When I would come home, my kids would see how I would still check on the sick babies at the NICU. They also saw me simultaneously growing a successful business and think, “who wouldn’t want to be a part of that?” That’s why at the beginning of this interview, I stated that my life couldn’t be brighter. I do work hard, but you know, I truly love what I do. I like it when I’m needed. At the hospital, they call me for the complex procedures; to perform the complicated deliveries where babies are at risk. It’s an adrenaline rush. On the other side, I go to Visage. I work with people from all walks of life. Some are mourning a loss of a partner, or experiencing whatever life challenges, a myriad of situations. We also see people who spent all their time taking care of a family and finally decided that now it’s their time. Whatever the situation is, we will always accommodate to give them the best service and experience. It gives me tremendous satisfaction to see their transformation and to see them happy.
You have first-hand experience with the US immigration system. If you had the power, what three things would you suggest that would improve the system?
Being an immigrant, I’m not surprised that people from less fortunate backgrounds desire to come here. But, I did it all legally. I fulfilled the proper requirements in order to come and stay in this country. I learned the language and have lived up to become a contributing member of this great American society. And, that’s how I raised my kids. I honestly was very moved when we were granted citizenship. I had tears in my eyes. Yes, I’m a Polish woman, and Poland is my mother country. America is my stepmother, but what an amazing stepmother I have.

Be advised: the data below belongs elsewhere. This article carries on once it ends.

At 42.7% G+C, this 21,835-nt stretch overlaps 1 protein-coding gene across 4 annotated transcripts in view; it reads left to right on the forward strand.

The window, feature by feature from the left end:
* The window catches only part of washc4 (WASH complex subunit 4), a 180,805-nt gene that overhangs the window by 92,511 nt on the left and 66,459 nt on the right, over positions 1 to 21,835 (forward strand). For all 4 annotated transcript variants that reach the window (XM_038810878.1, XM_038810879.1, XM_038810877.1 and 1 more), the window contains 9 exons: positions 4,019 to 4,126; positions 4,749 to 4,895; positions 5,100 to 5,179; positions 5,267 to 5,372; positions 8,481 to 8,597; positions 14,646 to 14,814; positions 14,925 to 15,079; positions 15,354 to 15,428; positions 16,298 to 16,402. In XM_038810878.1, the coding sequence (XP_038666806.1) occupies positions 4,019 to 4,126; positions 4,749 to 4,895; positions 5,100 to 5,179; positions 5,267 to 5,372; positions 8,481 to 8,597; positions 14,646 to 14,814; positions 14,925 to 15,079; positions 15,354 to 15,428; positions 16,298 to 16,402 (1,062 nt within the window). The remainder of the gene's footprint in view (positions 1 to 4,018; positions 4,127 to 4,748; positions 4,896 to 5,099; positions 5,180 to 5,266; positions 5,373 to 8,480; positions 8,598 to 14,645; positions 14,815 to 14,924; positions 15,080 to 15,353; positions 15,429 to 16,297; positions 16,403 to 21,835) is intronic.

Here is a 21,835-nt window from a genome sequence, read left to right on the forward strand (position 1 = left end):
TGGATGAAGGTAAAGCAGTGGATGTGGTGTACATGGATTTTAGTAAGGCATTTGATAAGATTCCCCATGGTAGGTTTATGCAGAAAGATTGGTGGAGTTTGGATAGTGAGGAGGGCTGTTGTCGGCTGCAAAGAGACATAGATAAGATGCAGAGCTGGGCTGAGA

Thank you for your contribution here in the US. Can you share five keys to achieving the American Dream that others can learn from you?
First, may God be on your side. Second, make sure to choose a supportive partner. Third, hard work, there are no short cuts. Fourth, perseverance and lastly, love what you do.
We know that the US needs improvement, what three things make you optimistic about the US future?
Well, I was always very interested in American history. It’s hard to believe, but when I was in high school and President Reagan was elected, I was happy about it. I knew that good changes would happen to Poland. Because of the partnership between President Reagan and Pope John Paul II, we saw positive change happen. I came from a socialist country. So, I am a bit concerned about the socialistic turn this country is taking. I’ve been educating people about what socialism is. I’m not trying to make it a political interview. But, in all honesty, I will tell you that I love the country to which I came, and sincerely hope it will stay this way.
We are very blessed that some of the biggest names in business, VC funding, sports, and entertainment read this column. Is there a person in the world whom you would love to have a private lunch with and why?
I would like to have lunch with Mr. Buffett. I have to say that the most challenging thing in life was building my business. Whether I was in medical school or getting my residency or fellowship, I only had to depend on myself to make it happen. And as a hard-working woman, I knew that I would be able to accomplish it sooner or later. However, when you have a business, you have to rely on other people. And this is such a tricky thing, to motivate them, and keep them happy. You have to build a great team and lead them. I read a few books of Mr. Buffett, and he never ceases to impress me. He always mentions that you can only build a successful business if you adhere to the most important principle, to be of good integrity.
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Thank you so much for the interview today Dr. Tesmer.
Thank you for the opportunity to share my story.